Carol Espy-Wilson, Professor of Electrical and Computer Engineering

    Carol Espy-Wilson is a professor in the Electrical and Computer Engineering Department and the Institute for Systems Research at the University of Maryland, College Park. Dr. Espy-Wilson received her B.S. in Electrical Engineering from Stanford University.  She received her M.S., E.E. and Ph.D. degrees in Electrical Engineering from the Massachusetts Institute of Technology. Prior to joining the faculty at the University of Maryland, Dr. Espy-Wilson was a faculty member at Boston University.

    Dr. Espy-Wilson’s research is in speech communication. She combines knowledge of digital signal processing, speech science, linguistics, speech acoustics and machine learning to conduct interdisciplinary research in speech and speaker recognition, speech production, speech enhancement and single-channel speech segregation. She also analyzes speech as a behavioral signal for emotion recognition, sentiment analysis and the detection and monitoring of mental health. Her company, OmniSpeech, translates research in her lab on noise suppression and speech enhancement to technology that improves speech-enabled technology in any device, app or platform.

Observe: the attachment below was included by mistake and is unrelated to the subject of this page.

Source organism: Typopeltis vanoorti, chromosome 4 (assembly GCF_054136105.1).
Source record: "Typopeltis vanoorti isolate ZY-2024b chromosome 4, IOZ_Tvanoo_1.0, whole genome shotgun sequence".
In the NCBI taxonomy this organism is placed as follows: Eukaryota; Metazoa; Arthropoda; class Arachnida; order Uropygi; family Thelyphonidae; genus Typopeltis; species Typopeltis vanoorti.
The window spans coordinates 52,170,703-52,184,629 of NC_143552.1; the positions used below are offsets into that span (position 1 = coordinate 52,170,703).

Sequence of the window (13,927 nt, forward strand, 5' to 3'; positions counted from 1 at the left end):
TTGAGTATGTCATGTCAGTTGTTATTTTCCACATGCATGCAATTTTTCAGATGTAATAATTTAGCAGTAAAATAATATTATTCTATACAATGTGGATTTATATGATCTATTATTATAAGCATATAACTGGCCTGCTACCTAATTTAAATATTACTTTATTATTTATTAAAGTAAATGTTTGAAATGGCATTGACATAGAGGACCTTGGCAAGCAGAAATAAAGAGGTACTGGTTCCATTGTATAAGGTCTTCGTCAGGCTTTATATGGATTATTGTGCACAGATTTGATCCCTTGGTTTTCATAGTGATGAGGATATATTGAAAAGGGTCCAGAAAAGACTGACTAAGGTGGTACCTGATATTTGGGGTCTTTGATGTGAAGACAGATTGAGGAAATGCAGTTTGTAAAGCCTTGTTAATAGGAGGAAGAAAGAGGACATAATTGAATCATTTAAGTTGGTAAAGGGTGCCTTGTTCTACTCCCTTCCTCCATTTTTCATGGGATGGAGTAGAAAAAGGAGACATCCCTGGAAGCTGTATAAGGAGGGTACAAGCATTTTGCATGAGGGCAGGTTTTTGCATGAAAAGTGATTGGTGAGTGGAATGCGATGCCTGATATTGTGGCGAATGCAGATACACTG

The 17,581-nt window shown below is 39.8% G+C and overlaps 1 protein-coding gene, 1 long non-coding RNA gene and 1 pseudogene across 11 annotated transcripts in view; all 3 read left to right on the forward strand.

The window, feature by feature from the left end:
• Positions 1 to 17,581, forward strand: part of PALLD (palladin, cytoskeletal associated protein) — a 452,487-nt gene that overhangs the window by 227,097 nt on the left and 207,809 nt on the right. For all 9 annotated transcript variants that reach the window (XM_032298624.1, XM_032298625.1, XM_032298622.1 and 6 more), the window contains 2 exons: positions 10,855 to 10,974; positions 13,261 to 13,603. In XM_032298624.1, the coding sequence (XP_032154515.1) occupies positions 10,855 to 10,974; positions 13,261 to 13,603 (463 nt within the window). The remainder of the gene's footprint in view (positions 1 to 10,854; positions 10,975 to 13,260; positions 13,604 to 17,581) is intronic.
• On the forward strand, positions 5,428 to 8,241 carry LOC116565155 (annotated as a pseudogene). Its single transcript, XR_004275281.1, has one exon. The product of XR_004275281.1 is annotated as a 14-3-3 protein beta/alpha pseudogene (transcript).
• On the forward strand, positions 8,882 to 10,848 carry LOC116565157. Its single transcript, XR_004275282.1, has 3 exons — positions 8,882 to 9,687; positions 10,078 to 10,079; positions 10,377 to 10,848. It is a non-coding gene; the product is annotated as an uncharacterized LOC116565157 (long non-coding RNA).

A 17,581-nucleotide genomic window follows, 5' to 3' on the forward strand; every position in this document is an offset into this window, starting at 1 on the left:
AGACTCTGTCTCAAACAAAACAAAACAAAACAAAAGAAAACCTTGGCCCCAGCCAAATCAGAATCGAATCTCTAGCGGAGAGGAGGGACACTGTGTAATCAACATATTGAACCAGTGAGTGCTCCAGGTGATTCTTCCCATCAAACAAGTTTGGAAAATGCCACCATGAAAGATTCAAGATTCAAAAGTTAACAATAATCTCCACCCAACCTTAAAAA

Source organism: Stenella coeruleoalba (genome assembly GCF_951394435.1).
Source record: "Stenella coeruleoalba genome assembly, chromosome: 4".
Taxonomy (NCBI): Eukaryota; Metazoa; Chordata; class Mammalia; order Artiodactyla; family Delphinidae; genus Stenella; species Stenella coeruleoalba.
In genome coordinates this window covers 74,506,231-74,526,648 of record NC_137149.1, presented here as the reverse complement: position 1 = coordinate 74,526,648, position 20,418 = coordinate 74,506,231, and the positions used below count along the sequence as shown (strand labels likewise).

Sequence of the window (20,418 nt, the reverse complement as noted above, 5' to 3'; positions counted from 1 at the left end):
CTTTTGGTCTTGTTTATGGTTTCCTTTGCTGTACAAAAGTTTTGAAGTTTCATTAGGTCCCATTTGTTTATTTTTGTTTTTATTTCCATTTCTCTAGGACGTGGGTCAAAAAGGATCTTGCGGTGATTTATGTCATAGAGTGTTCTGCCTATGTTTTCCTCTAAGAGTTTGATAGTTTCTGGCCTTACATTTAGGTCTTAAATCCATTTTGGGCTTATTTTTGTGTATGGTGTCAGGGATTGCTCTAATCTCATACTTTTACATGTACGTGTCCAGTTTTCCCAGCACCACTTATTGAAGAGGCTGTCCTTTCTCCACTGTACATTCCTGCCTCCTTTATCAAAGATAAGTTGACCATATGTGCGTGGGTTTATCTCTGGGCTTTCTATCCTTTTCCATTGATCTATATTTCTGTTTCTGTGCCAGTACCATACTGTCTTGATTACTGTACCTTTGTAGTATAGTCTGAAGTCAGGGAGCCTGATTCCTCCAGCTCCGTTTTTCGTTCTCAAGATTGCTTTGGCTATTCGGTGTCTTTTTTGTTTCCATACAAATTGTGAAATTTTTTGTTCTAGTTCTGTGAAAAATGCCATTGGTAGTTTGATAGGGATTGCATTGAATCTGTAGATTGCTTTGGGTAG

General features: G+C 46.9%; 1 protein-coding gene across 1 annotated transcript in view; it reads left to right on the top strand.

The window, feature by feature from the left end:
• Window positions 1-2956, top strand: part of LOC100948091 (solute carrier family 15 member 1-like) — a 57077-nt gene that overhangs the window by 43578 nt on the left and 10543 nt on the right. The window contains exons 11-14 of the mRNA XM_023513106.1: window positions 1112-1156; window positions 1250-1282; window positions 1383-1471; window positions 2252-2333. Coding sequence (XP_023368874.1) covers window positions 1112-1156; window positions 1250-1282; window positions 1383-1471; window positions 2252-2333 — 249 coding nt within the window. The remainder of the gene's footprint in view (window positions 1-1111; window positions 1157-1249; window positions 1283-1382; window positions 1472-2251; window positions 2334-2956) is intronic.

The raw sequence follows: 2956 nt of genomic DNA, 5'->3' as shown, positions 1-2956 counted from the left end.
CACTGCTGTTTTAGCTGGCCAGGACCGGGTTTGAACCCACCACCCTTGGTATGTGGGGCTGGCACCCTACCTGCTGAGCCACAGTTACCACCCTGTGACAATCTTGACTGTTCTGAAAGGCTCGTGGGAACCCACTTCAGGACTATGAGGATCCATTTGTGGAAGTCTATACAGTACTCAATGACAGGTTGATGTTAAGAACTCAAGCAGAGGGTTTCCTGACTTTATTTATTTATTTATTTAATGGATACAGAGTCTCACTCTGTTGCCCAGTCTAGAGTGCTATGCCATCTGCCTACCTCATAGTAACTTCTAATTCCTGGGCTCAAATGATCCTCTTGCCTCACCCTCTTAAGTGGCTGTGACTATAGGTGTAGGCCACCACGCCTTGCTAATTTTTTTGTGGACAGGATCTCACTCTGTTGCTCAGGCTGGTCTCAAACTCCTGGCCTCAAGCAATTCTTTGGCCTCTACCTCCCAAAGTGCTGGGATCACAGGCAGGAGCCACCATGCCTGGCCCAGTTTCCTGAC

Dr. Espy-Wilson is a Fellow of the Institute for Electrical and Electronic Engineers, the International Speech Communication Association, the Acoustical Society of America and the Radcliffe Institute for Advanced Study at Harvard University. Among the other honors and awards she has received are the Clare Boothe Luce Professorship, a National Institutes of Health (NIH) Career Award,  the Distinguished Scholar-Teacher Award, the University of Maryland Campus Woman of Influence Award, and First African American woman and First African American in ECE to achieve tenure and be promoted to the rank of full professor (awarded by the University of Maryland First to ADVANCE Program).

    Dr. Espy-Wilson is currently on the advisory council for the National Institutes on Deafness and Other Communication Disorders at NIH and she is on the editorial board of Computer, Speech and Language.

    Bio adapted from the University of Maryland A. James Clark School of Engineering